Baltadjian v. Roman Catholic Episcopal Corporation for the Diocese of Alexandria, 2017 ONSC 61

The Occupiers’ Liability Act does not create a standard of perfection or presumption of negligence against occupiers whenever individuals are injured on their premises. Rather, a plaintiff must be able to point to some act, or failure to act, on the part of the occupier which caused or contributed to his or her injury before liability will be established.

Date Heard: December 8, 2016 | Full Decision [PDF]

The plaintiff volunteered to paint the defendant church’s interior walls and ceilings. After assuring a supervisor of the defendant that he was comfortable painting from a ladder and had previous experience doing so, the plaintiff attended for painting duty on multiple occasions over several weeks using an eight foot stepladder. While working from the stepladder, the plaintiff fell, resulting in a head injury and coma for 25 days. He subsequently commenced an action against the defendant church, arguing that it breached its duty to ensure his reasonable safety while he was voluntarily working on the premises. In response, the defendant brought a motion for summary judgment.

In granting the defendant’s summary judgment motion, the Court considered subsection 3(1) of the Occupiers’ Liability Act and found the principle that the duty of occupiers to make their premises reasonably safe for people entering on them is not absolute and that occupiers are not insurers liable for any damages that may be suffered by people entering their premises.

After a thorough consideration of all the evidence, the Court granted the defendant’s summary judgment motion, finding that it provided a reasonably safe environment that ensured the reasonable safety of the plaintiff. In making this determination, the Court was mindful of the fact that the integrity of the stepladder in question was confirmed through expert evidence, as well as the fact that the floor on which it was placed was flat, solid and clear of debris. As such, the stepladder was suitable for its purpose, which was supported by the fact that there were no complaints about it by the plaintiff or others. The Court specifically noted that the use of a stepladder itself does not inherently constitute an objectively unreasonable risk of harm.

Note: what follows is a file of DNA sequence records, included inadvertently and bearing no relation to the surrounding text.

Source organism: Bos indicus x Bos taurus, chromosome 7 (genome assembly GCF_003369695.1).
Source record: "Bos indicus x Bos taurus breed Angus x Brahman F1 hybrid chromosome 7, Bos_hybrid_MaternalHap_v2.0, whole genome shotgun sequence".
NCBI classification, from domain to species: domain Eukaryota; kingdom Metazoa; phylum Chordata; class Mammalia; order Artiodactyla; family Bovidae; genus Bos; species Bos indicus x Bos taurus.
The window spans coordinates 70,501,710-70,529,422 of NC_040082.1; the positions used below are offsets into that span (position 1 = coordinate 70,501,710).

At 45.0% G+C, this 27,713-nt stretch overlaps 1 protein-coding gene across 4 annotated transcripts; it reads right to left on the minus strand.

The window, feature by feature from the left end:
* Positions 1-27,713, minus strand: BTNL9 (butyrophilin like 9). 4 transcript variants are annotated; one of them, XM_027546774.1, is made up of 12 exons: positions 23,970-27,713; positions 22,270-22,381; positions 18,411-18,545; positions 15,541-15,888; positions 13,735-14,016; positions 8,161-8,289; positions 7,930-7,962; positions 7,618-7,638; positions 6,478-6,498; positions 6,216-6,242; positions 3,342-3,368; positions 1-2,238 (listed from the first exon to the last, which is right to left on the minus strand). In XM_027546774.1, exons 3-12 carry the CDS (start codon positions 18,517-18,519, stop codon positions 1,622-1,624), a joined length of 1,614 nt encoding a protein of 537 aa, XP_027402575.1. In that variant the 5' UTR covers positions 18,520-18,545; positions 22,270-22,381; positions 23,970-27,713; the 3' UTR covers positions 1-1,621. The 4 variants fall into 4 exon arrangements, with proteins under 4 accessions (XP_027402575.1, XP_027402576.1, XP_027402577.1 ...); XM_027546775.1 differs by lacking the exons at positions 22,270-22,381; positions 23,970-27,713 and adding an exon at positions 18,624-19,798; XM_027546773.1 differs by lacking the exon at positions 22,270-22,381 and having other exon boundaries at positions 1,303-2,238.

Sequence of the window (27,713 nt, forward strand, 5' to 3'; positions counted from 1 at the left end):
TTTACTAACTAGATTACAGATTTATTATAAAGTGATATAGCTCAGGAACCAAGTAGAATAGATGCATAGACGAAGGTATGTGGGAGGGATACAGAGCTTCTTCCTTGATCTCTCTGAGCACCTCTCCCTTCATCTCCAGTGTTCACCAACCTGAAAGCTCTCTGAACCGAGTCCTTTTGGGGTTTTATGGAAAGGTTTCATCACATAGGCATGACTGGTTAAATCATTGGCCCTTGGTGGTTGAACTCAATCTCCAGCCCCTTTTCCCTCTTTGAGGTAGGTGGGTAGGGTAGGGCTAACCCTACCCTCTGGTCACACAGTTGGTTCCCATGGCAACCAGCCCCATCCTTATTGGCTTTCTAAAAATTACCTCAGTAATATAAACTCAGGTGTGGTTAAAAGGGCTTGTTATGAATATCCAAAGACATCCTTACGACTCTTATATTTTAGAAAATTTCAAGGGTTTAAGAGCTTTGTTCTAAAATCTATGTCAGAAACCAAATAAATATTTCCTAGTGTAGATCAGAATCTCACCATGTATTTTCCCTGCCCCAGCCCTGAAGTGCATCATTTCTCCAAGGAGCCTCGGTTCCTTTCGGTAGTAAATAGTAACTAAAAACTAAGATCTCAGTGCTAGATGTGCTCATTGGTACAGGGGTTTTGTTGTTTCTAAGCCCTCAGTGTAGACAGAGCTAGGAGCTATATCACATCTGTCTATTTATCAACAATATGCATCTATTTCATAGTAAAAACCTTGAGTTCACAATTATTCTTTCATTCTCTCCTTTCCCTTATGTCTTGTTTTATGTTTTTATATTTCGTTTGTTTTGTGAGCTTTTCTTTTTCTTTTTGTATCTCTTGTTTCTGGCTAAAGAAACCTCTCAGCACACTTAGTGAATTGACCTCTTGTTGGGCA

In addition, the Court indicated that even if it could have been said that the stepladder presented an objectively unreasonable risk of harm, the plaintiff, due to his head injury and amnesia, could offer no evidence as to the cause or mechanics of his fall. As such, the requisite causal nexus could only have been made by speculation, which the Court was not prepared to do.

The Court concluded that the defendant provided a reasonably safe environment for the plaintiff and dismissed the plaintiff’s claim.


Read the full decision [PDF]
Einav Shlomovitz
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Einav practices exclusively in civil litigation. Her practice focuses on motor vehicle accident, accident benefits, occupier’s liability, slip/trip and falls, dog bites, medical malpractice, solicitor negligence, class action, employment and sexual assault claims.

During her free time, Einav takes improv and Spanish lessons. She enjoys being active, traveling, and spending time with family and friends.